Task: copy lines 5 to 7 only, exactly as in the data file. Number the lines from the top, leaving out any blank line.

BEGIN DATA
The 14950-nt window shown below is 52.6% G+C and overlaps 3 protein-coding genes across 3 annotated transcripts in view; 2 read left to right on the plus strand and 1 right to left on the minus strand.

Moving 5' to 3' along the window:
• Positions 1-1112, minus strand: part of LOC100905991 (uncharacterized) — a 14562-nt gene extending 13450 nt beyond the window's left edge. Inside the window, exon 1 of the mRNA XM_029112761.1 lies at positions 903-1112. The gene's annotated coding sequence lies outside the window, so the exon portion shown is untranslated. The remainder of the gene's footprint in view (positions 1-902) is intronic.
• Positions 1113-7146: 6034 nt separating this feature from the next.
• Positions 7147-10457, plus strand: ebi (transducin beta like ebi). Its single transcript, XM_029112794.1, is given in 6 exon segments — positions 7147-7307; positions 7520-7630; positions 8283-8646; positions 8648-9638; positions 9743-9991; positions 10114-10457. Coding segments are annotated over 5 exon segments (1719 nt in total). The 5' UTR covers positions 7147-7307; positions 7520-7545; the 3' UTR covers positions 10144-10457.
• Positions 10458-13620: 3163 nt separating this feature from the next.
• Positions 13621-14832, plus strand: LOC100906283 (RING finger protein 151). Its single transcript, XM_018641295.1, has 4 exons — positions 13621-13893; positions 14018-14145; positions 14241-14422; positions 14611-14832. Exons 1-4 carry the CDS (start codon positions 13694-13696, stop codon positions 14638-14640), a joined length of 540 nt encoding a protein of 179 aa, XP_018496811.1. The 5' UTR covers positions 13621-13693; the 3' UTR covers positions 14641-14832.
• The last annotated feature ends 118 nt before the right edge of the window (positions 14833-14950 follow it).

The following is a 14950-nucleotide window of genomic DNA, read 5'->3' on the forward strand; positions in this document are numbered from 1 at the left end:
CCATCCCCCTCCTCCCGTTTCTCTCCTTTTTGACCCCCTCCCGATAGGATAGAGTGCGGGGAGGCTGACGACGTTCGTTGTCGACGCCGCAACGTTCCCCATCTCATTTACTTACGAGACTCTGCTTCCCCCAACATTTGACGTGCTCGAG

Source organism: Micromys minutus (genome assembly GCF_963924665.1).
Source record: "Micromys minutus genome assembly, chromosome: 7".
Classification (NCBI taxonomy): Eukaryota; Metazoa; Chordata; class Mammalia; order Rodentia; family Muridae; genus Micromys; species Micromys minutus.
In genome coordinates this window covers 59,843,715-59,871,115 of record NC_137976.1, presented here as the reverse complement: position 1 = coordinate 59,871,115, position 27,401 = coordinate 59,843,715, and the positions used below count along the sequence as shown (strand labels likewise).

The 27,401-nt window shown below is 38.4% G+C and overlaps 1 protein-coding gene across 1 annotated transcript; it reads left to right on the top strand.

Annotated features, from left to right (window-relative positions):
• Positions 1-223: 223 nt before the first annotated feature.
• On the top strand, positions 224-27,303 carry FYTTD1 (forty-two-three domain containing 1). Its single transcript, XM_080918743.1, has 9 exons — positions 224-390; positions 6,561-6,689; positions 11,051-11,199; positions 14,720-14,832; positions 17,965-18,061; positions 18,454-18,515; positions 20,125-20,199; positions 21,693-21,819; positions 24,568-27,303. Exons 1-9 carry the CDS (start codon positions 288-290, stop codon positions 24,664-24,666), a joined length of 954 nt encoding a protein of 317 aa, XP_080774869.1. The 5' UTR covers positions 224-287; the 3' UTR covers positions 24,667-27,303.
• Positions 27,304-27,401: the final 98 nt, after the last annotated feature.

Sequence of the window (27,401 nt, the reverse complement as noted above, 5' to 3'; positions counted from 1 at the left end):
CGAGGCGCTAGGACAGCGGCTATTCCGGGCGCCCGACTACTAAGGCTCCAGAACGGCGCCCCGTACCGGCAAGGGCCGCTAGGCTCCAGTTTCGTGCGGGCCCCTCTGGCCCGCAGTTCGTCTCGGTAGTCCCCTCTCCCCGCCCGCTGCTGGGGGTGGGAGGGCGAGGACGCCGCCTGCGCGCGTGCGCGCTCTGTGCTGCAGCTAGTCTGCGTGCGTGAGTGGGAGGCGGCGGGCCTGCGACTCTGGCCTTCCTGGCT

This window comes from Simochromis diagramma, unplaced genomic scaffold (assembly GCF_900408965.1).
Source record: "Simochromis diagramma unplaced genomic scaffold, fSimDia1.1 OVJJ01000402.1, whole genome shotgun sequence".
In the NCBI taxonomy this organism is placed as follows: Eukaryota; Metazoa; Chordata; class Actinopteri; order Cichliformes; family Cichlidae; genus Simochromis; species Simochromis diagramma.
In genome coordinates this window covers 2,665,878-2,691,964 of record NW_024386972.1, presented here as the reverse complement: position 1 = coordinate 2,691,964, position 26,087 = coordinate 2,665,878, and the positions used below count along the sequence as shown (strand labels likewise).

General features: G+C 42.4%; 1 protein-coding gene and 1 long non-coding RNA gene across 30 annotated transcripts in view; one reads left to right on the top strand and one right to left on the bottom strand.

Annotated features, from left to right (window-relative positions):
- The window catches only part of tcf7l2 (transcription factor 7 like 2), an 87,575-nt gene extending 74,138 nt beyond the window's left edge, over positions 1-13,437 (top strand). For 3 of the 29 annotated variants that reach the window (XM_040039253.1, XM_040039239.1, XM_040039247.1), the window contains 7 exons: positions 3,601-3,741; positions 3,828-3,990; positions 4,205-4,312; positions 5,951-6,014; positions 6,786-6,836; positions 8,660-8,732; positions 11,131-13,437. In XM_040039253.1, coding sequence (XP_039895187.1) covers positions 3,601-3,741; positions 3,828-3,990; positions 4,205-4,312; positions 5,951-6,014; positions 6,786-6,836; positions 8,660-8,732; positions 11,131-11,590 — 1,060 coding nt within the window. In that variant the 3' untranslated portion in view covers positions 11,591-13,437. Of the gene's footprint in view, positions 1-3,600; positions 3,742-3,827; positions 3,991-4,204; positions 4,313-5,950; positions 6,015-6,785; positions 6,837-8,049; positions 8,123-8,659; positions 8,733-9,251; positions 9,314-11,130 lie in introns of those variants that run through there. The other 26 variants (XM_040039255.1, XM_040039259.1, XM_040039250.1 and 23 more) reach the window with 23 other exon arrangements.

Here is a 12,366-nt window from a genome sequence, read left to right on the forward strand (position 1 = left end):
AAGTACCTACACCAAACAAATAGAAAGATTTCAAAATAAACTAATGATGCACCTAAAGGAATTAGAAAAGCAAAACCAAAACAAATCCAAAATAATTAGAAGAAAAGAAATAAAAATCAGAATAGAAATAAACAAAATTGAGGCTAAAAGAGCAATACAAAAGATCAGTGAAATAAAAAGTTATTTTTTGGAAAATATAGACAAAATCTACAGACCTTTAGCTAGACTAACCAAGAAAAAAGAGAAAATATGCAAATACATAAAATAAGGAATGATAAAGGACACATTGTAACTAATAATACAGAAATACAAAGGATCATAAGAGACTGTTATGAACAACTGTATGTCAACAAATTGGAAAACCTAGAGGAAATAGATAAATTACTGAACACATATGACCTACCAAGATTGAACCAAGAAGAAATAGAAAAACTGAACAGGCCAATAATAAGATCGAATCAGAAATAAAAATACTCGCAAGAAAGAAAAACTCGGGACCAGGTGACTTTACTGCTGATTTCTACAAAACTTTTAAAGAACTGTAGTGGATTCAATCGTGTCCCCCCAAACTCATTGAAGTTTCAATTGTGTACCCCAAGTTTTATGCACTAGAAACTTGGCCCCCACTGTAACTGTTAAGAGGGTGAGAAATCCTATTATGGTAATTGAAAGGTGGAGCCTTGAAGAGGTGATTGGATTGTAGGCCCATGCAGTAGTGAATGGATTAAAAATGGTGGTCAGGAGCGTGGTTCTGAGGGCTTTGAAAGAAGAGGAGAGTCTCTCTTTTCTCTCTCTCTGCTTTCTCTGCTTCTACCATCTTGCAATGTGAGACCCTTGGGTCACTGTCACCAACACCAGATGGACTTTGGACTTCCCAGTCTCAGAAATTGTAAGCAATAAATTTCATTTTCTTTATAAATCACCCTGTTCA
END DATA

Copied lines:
• Positions 7147-10457, plus strand: ebi (transducin beta like ebi). Its single transcript, XM_029112794.1, is given in 6 exon segments — positions 7147-7307; positions 7520-7630; positions 8283-8646; positions 8648-9638; positions 9743-9991; positions 10114-10457. Coding segments are annotated over 5 exon segments (1719 nt in total). The 5' UTR covers positions 7147-7307; positions 7520-7545; the 3' UTR covers positions 10144-10457.
• Positions 10458-13620: 3163 nt separating this feature from the next.
• Positions 13621-14832, plus strand: LOC100906283 (RING finger protein 151). Its single transcript, XM_018641295.1, has 4 exons — positions 13621-13893; positions 14018-14145; positions 14241-14422; positions 14611-14832. Exons 1-4 carry the CDS (start codon positions 13694-13696, stop codon positions 14638-14640), a joined length of 540 nt encoding a protein of 179 aa, XP_018496811.1. The 5' UTR covers positions 13621-13693; the 3' UTR covers positions 14641-14832.